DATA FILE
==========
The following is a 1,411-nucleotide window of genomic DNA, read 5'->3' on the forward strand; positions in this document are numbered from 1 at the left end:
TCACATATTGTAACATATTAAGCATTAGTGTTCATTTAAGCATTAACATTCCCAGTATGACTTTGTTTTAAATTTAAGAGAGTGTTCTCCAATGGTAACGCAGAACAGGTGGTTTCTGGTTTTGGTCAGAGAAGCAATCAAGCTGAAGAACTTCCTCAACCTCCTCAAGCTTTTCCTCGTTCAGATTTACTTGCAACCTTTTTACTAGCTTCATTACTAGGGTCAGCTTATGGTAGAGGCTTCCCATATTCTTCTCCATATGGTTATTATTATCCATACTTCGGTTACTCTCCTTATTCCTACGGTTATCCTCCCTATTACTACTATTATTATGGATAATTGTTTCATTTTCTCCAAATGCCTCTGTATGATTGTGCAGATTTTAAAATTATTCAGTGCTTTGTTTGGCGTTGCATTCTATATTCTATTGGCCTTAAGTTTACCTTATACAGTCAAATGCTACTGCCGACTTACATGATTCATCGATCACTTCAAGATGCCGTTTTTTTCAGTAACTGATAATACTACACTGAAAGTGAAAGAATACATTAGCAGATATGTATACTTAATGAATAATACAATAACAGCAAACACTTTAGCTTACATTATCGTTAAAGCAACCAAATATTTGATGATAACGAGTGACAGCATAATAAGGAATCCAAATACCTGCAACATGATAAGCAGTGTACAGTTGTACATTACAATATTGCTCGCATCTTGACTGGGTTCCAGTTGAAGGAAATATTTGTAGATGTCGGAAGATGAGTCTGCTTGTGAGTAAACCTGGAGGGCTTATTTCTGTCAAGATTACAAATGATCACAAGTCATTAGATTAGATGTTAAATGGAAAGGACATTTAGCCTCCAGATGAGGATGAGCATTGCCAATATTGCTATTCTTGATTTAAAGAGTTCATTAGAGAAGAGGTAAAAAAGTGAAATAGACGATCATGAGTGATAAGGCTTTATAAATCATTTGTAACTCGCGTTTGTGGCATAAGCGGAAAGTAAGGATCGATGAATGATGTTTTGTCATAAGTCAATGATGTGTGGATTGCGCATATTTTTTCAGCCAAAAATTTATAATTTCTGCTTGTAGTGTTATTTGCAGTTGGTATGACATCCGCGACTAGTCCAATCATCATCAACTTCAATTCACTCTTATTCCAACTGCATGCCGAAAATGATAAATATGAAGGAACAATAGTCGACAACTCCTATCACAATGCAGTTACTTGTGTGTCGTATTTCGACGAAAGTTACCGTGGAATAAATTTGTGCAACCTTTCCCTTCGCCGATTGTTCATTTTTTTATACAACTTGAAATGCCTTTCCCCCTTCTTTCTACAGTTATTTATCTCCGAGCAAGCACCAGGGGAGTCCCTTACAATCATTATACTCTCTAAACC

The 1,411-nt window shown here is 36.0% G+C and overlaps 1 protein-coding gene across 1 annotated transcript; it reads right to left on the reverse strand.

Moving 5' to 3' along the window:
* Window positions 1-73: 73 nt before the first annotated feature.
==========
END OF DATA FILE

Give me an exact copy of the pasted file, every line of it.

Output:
The following is a 1,411-nucleotide window of genomic DNA, read 5'->3' on the forward strand; positions in this document are numbered from 1 at the left end:
TCACATATTGTAACATATTAAGCATTAGTGTTCATTTAAGCATTAACATTCCCAGTATGACTTTGTTTTAAATTTAAGAGAGTGTTCTCCAATGGTAACGCAGAACAGGTGGTTTCTGGTTTTGGTCAGAGAAGCAATCAAGCTGAAGAACTTCCTCAACCTCCTCAAGCTTTTCCTCGTTCAGATTTACTTGCAACCTTTTTACTAGCTTCATTACTAGGGTCAGCTTATGGTAGAGGCTTCCCATATTCTTCTCCATATGGTTATTATTATCCATACTTCGGTTACTCTCCTTATTCCTACGGTTATCCTCCCTATTACTACTATTATTATGGATAATTGTTTCATTTTCTCCAAATGCCTCTGTATGATTGTGCAGATTTTAAAATTATTCAGTGCTTTGTTTGGCGTTGCATTCTATATTCTATTGGCCTTAAGTTTACCTTATACAGTCAAATGCTACTGCCGACTTACATGATTCATCGATCACTTCAAGATGCCGTTTTTTTCAGTAACTGATAATACTACACTGAAAGTGAAAGAATACATTAGCAGATATGTATACTTAATGAATAATACAATAACAGCAAACACTTTAGCTTACATTATCGTTAAAGCAACCAAATATTTGATGATAACGAGTGACAGCATAATAAGGAATCCAAATACCTGCAACATGATAAGCAGTGTACAGTTGTACATTACAATATTGCTCGCATCTTGACTGGGTTCCAGTTGAAGGAAATATTTGTAGATGTCGGAAGATGAGTCTGCTTGTGAGTAAACCTGGAGGGCTTATTTCTGTCAAGATTACAAATGATCACAAGTCATTAGATTAGATGTTAAATGGAAAGGACATTTAGCCTCCAGATGAGGATGAGCATTGCCAATATTGCTATTCTTGATTTAAAGAGTTCATTAGAGAAGAGGTAAAAAAGTGAAATAGACGATCATGAGTGATAAGGCTTTATAAATCATTTGTAACTCGCGTTTGTGGCATAAGCGGAAAGTAAGGATCGATGAATGATGTTTTGTCATAAGTCAATGATGTGTGGATTGCGCATATTTTTTCAGCCAAAAATTTATAATTTCTGCTTGTAGTGTTATTTGCAGTTGGTATGACATCCGCGACTAGTCCAATCATCATCAACTTCAATTCACTCTTATTCCAACTGCATGCCGAAAATGATAAATATGAAGGAACAATAGTCGACAACTCCTATCACAATGCAGTTACTTGTGTGTCGTATTTCGACGAAAGTTACCGTGGAATAAATTTGTGCAACCTTTCCCTTCGCCGATTGTTCATTTTTTTATACAACTTGAAATGCCTTTCCCCCTTCTTTCTACAGTTATTTATCTCCGAGCAAGCACCAGGGGAGTCCCTTACAATCATTATACTCTCTAAACC

The 1,411-nt window shown here is 36.0% G+C and overlaps 1 protein-coding gene across 1 annotated transcript; it reads right to left on the reverse strand.

Moving 5' to 3' along the window:
* Window positions 1-73: 73 nt before the first annotated feature.